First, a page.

Cover Photo: Paulius Staniunas

Four Malaysian athletes share how they feel about finally heading to the Covid-19-delayed Olympics, which is set to start on July 23

Qualifying for and competing at the Olympics, the gold class of all sporting events, is every major sports athlete’s dream. The idea of representing your country, sharing world recognition with other athletes of a similar level on an international stage, and the chance to see your sports idols performing are huge honours that promise a lasting effect.

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This Olympics, 30 of Malaysia’s star athletes representing 10 sports will be among the 11,000 soon arriving in Tokyo as Japan pushes ahead with the Games. While this is historic for Malaysia as 60 per cent of the participating Malaysian contingent are females, the Games is set to be an unusual one as the competitors, as well as support staff and media, will be confined by tough and joyless Covid-19 prevention rules.

The road to this Olympics has been long, arduous, and uncertain, with our athletes training under quarantine-like conditions and persevering through tough preparations in the last two years. The hard work is only a prelude to what lies ahead for them at the Games beyond just competitive sports. Our athletes can expect a lot less splendour and celebrations, few spectators if any at all, and with no family members present to offer support.

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National artistic gymnast Farah Ann Abdul Hadi tells Tatler Malaysia that her family members are unable to be present at the Olympics, her first-ever Games. Nevertheless, the Gen.T honouree is grateful to be able to compete. “Of course, with the strict SOPs and ongoing Covid-19 pandemic, it’ll be an experience like never before. I’ll do my best to enjoy myself and compete the best I can.” Farah is only the third Malaysian gymnast to qualify for the Olympics, after Au Li Yen for Sydney 2000 and Ng Shu Wai for Athens 2004.

Echoing her sentiment is professional golfer Gavin Green, who said he would’ve loved for the rest of his family to be there. This Games would mark Green’s second Olympics, having made his Olympic debut at Rio 2016. “This year’s Olympics will definitely be different. Just the paperwork alone is monumental compared to Rio 2016. It’ll definitely be strange without the crowd but it is what it is and I’m thankful that the Games can still go on,” the 27-year-old says.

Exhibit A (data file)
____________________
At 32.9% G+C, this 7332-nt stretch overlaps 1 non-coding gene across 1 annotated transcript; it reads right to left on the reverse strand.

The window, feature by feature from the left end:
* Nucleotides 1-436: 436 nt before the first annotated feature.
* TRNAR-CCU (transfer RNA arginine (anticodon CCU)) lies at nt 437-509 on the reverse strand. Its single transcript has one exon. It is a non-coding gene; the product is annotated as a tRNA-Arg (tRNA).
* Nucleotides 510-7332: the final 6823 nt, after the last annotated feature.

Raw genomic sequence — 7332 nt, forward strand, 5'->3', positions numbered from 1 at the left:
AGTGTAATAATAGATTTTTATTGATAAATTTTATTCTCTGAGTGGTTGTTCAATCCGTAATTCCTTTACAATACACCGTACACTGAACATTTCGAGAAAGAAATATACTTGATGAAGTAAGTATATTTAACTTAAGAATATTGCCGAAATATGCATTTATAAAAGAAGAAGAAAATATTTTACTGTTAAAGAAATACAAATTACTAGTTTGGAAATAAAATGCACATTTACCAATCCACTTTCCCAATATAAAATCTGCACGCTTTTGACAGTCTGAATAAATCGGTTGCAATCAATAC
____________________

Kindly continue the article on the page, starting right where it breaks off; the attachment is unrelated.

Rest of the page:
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The Games have yet to begin but the Tokyo Olympics had already been hit with Covid-19 positive cases in the athletes’ village, which concerns mixed doubles star Goh Liu Ying. The badminton darling, who bagged a silver medal at Rio 2016 alongside her partner Chan Peng Soon, says: “Naturally, we’re worried but we’ll just need to soldier on and look after ourselves well. We’ll have a lot of SOPs to follow.” Goh and Chan were the first-ever Malaysian mixed doubles pair to qualify for the Olympics when they represented Malaysia in London 2012. 

Veteran Malaysian diver Pandelela Rinong, who competed in three Olympics and already has two Olympic medals under her belt, is no stranger to the Games. Like her peers, she’s wary of the Covid-19 pandemic and cautious about staying safe and well. “I’m sure athletes are generally very disciplined people and every athlete that’s bound for the Olympics will play their part in helping to keep themselves and each other safe in order for the Games to go on smoothly,” she said.

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The 28-year-old diving champ, who became the first Malaysian female athlete to win an Olympic medal and was chosen to be the flag bearer for Malaysia at London 2012, is determined to not let Covid-19 dampen her fourth Olympics experience. “I’m excited and looking forward to competing again. Also, it’d be nice to meet up with my fellow competitors again since we’ve not seen each other much for the last two years!” the Gen.T honouree shared.

The Tokyo Olympics' opening ceremony is scheduled to take place on July 23, 2021, at Olympic Stadium in Tokyo, Japan. Malaysian fans will be able to watch the Games live on the Astro Arena Sports Channel.

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